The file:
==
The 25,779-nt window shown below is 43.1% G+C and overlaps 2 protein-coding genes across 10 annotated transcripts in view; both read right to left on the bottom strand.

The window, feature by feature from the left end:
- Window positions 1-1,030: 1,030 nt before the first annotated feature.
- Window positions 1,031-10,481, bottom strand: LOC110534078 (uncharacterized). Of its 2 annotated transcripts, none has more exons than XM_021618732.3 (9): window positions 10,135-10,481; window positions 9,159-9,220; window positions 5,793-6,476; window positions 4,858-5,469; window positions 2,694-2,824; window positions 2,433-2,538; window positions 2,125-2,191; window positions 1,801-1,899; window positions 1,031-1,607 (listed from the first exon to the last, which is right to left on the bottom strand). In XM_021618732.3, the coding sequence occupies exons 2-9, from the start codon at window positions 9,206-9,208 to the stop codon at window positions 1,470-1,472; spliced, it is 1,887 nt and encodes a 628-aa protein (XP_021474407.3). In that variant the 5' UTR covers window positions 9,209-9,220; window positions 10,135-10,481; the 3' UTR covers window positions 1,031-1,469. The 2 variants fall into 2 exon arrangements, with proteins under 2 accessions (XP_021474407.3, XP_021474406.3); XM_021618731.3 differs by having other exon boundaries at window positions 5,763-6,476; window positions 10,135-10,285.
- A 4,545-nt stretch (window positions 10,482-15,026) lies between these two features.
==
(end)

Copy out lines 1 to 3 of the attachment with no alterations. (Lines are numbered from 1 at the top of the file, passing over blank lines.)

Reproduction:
The 25,779-nt window shown below is 43.1% G+C and overlaps 2 protein-coding genes across 10 annotated transcripts in view; both read right to left on the bottom strand.

The window, feature by feature from the left end:
- Window positions 1-1,030: 1,030 nt before the first annotated feature.